Communicating about overdiagnosis: Learning from community focus groups on osteoporosis

Ray Moynihan, Rebecca Sims, Jolyn Hersch, Rae Thomas, Paul Glasziou, Kirsten J McCaffery

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2 Citations (Scopus)
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Abstract

BACKGROUND: Overdiagnosis is considered a risk associated with the diagnosis of osteoporosis-as many people diagnosed won't experience harm from the condition. As yet there's little evidence on community understanding of overdiagnosis outside cancer- where it is an established risk of some screening programs-or effective ways to communicate about it. We examined community understanding around overdiagnosis of osteoporosis, to optimise communication strategies about this problem.

METHODS AND FINDINGS: Using a qualitative design we recruited a community sample of women, 50-80 years, from the Gold Coast community around Bond University, Australia, using random digit dialing, and conducted 5 focus groups with 41 women. A discussion guide and 4-part presentation were developed and piloted, with independent review from a consumer and clinical experts. Initial discussion had 4 segments: osteoporosis; bone density vs. other risk factors; medication; and overdiagnosis. The second half included the 4 short presentations and discussions on each. Analysis used Framework Analysis method. Initially participants described osteoporosis as bone degeneration causing some fear, demonstrated imprecise understanding of overdiagnosis, had a view osteoporosis couldn't be overdiagnosed as bone scans provided "clear cut" results, expressed belief in early diagnosis, and interest in prevention strategies enabling control. Following presentations, participants expressed some understanding of overdiagnosis, preference for describing osteoporosis as a "risk factor" not "disease", concern about a poor risk-benefit ratio for medications, and surprise and unease the definition of osteoporosis decided bone density of young women was "normal", without age adjustment. Limitations include English-speaking backgrounds of the sample and complex materials.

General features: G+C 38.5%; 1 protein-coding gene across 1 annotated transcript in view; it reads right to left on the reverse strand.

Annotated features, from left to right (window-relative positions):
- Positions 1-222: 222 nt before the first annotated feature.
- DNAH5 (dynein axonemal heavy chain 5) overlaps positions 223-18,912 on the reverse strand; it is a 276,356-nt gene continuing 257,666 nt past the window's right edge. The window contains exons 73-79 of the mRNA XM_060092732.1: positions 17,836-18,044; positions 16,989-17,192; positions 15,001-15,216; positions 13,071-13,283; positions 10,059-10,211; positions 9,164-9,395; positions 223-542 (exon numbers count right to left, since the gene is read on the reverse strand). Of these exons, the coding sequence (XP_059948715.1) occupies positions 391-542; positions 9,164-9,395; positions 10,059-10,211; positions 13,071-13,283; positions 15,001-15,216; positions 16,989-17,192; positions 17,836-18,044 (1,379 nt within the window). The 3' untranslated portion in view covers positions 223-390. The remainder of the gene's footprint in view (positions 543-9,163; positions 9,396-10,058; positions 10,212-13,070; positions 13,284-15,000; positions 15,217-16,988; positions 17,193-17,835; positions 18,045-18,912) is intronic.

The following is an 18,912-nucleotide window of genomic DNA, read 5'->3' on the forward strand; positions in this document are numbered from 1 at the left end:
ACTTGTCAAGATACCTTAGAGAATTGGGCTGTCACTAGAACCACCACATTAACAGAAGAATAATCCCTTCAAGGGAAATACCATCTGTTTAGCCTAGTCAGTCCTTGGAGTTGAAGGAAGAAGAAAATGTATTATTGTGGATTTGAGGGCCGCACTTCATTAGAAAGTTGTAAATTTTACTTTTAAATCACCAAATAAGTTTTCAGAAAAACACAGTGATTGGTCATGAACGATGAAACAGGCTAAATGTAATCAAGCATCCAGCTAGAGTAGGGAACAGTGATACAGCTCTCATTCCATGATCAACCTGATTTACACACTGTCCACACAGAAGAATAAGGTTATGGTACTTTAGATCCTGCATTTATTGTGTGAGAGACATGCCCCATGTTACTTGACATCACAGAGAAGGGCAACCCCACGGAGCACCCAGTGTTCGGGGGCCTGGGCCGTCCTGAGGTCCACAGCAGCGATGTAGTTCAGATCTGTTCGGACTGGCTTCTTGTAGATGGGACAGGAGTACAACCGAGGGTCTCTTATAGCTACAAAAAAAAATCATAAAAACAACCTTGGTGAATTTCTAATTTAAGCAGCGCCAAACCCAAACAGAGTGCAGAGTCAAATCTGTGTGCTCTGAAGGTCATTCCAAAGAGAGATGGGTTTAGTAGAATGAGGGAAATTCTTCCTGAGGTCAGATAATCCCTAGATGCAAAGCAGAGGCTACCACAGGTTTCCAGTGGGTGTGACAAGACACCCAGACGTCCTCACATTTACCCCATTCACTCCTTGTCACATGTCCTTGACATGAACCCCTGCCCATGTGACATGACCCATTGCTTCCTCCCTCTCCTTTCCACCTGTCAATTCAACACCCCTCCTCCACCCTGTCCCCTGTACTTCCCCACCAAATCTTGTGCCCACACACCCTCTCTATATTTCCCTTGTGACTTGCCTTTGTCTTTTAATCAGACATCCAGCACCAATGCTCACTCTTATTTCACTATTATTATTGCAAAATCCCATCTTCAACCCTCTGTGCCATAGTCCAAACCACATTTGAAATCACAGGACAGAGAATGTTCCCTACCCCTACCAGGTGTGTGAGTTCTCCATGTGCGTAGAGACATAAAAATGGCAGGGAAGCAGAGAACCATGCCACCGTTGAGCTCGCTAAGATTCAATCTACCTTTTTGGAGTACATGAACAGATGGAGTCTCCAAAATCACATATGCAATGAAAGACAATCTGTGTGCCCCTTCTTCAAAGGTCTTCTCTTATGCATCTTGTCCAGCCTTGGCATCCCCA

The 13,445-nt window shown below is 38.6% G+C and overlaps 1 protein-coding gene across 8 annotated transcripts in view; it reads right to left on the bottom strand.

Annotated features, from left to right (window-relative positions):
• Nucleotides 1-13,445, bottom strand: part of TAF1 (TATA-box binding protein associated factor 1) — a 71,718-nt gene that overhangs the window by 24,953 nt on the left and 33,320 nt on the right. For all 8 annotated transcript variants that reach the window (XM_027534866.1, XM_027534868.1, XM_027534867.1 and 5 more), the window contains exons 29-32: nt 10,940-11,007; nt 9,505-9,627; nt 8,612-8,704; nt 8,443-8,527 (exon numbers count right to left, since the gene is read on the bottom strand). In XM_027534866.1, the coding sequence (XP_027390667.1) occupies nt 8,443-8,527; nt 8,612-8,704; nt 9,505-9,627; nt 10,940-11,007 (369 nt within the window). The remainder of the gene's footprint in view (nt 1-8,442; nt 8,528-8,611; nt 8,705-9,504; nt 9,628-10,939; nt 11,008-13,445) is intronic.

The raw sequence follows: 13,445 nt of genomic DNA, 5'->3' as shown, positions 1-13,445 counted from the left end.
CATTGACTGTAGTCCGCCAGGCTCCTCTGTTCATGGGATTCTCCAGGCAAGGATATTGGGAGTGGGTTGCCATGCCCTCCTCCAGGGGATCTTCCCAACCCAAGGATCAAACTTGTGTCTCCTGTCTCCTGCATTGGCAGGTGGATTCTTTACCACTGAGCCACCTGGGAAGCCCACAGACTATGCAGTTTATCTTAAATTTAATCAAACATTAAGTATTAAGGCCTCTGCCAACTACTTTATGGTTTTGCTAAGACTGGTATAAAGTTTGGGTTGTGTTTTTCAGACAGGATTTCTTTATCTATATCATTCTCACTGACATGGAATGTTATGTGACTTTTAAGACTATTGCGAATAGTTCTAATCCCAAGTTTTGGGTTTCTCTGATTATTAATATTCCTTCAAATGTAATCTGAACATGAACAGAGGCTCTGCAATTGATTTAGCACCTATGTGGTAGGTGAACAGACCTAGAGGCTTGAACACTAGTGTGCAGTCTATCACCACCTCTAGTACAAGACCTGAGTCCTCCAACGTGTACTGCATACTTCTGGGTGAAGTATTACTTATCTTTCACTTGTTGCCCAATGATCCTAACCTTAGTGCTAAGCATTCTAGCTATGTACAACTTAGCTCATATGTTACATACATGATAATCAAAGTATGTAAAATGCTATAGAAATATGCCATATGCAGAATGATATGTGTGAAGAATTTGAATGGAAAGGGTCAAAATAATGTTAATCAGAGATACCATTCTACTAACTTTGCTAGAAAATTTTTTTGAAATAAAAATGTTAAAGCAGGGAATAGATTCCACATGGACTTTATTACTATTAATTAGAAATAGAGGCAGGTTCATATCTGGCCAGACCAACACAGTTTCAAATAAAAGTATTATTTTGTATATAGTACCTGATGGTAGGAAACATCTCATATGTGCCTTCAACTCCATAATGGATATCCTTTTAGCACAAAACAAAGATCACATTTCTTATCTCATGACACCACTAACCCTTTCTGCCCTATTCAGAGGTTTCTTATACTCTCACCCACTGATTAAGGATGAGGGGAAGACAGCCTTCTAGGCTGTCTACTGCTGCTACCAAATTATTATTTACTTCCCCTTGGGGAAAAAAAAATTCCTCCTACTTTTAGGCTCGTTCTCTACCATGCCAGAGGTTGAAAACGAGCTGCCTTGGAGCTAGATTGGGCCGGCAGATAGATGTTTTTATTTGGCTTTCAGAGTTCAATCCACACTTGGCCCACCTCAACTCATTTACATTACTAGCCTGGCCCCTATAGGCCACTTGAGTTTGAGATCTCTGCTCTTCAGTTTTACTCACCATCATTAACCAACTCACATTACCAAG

CONCLUSIONS: Our findings suggest a gap between community expectations and how experts sometimes arbitrarily set low diagnostic thresholds which label those at risk as "diseased". Optimal communication about overdiagnosis could build on community scepticism about treatments, encouraging weighing up benefits and harms of tests and diagnoses, and framing this information as positively adding to knowledge.

Original languageEnglish
Article numbere0170142
JournalPLoS One
Volume12
Issue number2
DOIs
Publication statusPublished - 1 Feb 2017

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focus groups
osteoporosis
Focus Groups
Osteoporosis
learning
Learning
Bone
bone density
communication (human)
drug therapy
Bone Density
risk factors
risk screening
bones
Communication
Weighing
Social Adjustment
early diagnosis
Bone and Bones
Gold

Cite this

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title = "Communicating about overdiagnosis: Learning from community focus groups on osteoporosis",
abstract = "BACKGROUND: Overdiagnosis is considered a risk associated with the diagnosis of osteoporosis-as many people diagnosed won't experience harm from the condition. As yet there's little evidence on community understanding of overdiagnosis outside cancer- where it is an established risk of some screening programs-or effective ways to communicate about it. We examined community understanding around overdiagnosis of osteoporosis, to optimise communication strategies about this problem.METHODS AND FINDINGS: Using a qualitative design we recruited a community sample of women, 50-80 years, from the Gold Coast community around Bond University, Australia, using random digit dialing, and conducted 5 focus groups with 41 women. A discussion guide and 4-part presentation were developed and piloted, with independent review from a consumer and clinical experts. Initial discussion had 4 segments: osteoporosis; bone density vs. other risk factors; medication; and overdiagnosis. The second half included the 4 short presentations and discussions on each. Analysis used Framework Analysis method. Initially participants described osteoporosis as bone degeneration causing some fear, demonstrated imprecise understanding of overdiagnosis, had a view osteoporosis couldn't be overdiagnosed as bone scans provided {"}clear cut{"} results, expressed belief in early diagnosis, and interest in prevention strategies enabling control. Following presentations, participants expressed some understanding of overdiagnosis, preference for describing osteoporosis as a {"}risk factor{"} not {"}disease{"}, concern about a poor risk-benefit ratio for medications, and surprise and unease the definition of osteoporosis decided bone density of young women was {"}normal{"}, without age adjustment. Limitations include English-speaking backgrounds of the sample and complex materials.CONCLUSIONS: Our findings suggest a gap between community expectations and how experts sometimes arbitrarily set low diagnostic thresholds which label those at risk as {"}diseased{"}. Optimal communication about overdiagnosis could build on community scepticism about treatments, encouraging weighing up benefits and harms of tests and diagnoses, and framing this information as positively adding to knowledge.",
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Communicating about overdiagnosis : Learning from community focus groups on osteoporosis. / Moynihan, Ray; Sims, Rebecca; Hersch, Jolyn; Thomas, Rae; Glasziou, Paul; McCaffery, Kirsten J.

In: PLoS One, Vol. 12, No. 2, e0170142, 01.02.2017.

Research output: Contribution to journalArticleResearchpeer-review

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